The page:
Winter Solstice, the first day of winter seems like an unusual time to be outside looking for insects.
However, it is an excellent time to scout for both Soft Scale and Armored Scale. With the leaves off trees and shrubs, it is easy to find plants with signs of scale damage and scale.
As you are scouting in the nursery or landscape, plants that just do not look right can be an indicator of scale. Late summer, one of our growers noticed early fall color on Red Maples.
At closer inspections, an infestation of oyster shell scale was found.
Upon returning last week, the same infested trees are retaining their desiccated leaves.
The oyster shell scale is much easier to see when the trees shed their leaves.
Pine needle scale could be seen on Japanese Black Pine, Pinus thunbergi,
as well as Scotch Pine, Pinus sylvestris,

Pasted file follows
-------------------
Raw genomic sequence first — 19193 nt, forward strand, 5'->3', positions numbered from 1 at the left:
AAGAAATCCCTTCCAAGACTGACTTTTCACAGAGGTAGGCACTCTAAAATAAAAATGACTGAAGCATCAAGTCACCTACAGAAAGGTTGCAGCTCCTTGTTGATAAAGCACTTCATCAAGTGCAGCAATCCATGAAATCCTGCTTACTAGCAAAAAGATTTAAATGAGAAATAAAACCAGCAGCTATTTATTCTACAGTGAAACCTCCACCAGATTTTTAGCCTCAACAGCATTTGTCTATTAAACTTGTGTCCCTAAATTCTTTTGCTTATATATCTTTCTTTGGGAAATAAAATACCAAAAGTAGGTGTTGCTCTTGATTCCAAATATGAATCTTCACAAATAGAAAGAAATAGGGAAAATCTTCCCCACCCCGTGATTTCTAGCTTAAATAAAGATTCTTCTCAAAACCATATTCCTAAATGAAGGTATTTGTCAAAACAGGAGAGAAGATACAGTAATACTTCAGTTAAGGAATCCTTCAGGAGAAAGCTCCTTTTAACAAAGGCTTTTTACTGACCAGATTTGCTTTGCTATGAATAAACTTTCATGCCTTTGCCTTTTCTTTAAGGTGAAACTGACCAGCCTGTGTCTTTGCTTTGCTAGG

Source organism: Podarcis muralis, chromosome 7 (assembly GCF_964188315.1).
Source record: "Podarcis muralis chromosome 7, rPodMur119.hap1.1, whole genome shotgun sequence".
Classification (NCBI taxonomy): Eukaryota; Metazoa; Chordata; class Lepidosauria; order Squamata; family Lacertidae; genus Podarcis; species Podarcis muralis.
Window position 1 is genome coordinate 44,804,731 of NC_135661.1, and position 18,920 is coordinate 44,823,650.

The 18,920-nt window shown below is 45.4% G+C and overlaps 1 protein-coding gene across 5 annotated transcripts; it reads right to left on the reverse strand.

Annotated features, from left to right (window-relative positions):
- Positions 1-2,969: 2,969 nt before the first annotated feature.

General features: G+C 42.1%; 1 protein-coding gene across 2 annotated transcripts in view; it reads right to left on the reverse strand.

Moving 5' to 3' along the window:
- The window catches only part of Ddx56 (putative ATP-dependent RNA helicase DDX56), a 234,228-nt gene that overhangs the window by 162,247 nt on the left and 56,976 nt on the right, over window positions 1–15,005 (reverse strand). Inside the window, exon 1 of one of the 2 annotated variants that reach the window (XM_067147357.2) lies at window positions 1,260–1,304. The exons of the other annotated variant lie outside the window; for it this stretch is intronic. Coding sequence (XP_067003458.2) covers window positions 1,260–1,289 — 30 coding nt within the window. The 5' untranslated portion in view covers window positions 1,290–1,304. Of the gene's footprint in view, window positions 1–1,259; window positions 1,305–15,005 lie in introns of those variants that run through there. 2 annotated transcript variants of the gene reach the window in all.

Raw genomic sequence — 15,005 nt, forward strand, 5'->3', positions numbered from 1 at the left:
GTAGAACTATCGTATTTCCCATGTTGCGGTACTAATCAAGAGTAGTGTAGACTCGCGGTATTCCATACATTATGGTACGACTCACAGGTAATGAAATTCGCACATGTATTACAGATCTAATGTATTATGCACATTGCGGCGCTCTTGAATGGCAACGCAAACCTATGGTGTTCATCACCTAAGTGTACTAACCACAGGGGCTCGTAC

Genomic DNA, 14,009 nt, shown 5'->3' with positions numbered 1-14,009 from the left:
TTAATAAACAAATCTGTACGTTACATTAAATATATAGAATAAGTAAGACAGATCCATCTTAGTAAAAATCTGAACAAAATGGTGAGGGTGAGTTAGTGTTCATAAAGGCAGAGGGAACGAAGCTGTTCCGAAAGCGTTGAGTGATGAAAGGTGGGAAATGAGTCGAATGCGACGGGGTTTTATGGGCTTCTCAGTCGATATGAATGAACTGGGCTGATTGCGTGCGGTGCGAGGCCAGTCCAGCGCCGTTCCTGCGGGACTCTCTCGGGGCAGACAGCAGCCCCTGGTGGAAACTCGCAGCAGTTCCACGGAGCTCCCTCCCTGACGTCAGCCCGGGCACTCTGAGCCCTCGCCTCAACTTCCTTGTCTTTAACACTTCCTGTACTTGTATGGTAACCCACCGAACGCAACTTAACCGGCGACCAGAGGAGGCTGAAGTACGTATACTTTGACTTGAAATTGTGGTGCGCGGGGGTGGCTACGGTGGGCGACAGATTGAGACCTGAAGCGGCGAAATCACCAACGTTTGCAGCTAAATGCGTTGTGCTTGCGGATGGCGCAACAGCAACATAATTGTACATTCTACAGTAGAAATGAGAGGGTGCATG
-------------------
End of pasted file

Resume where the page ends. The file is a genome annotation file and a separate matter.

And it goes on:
and Austrian Pine, Pinus nigra.
In addition, Hemlock elongate scale was seen on Canadian Hemlock, Tsuga canadensis.
In addition, Juniper Scale on Juniper was observed.
Since Pine, Hemlock Elongate and Oyster Shell Scale are all Armored Scale, they produce no honeydew.
and Fletcher scale are soft scale and produce honeydew, which causes sooty mold. Sooty mold is very easy to see in the winter since the foliage is gone.
By looking up or in on the plant, you can inspect for scale. Magnolia trunks and stems will appear black when infested.
The interior of Japanese yes may appear black as well.
At closer inspection, the scale could be observed.
Euonymus scale was easy to see in these top grafted plants.
The message is now is a great time to scout for scale. Based on label recommendations, dormant oil can be effective in reducing numbers of scale. The key is to document the plant and type of scale, the location of the plants, and investigate when crawlers emerge and plan to spray at the appropriate time and interval.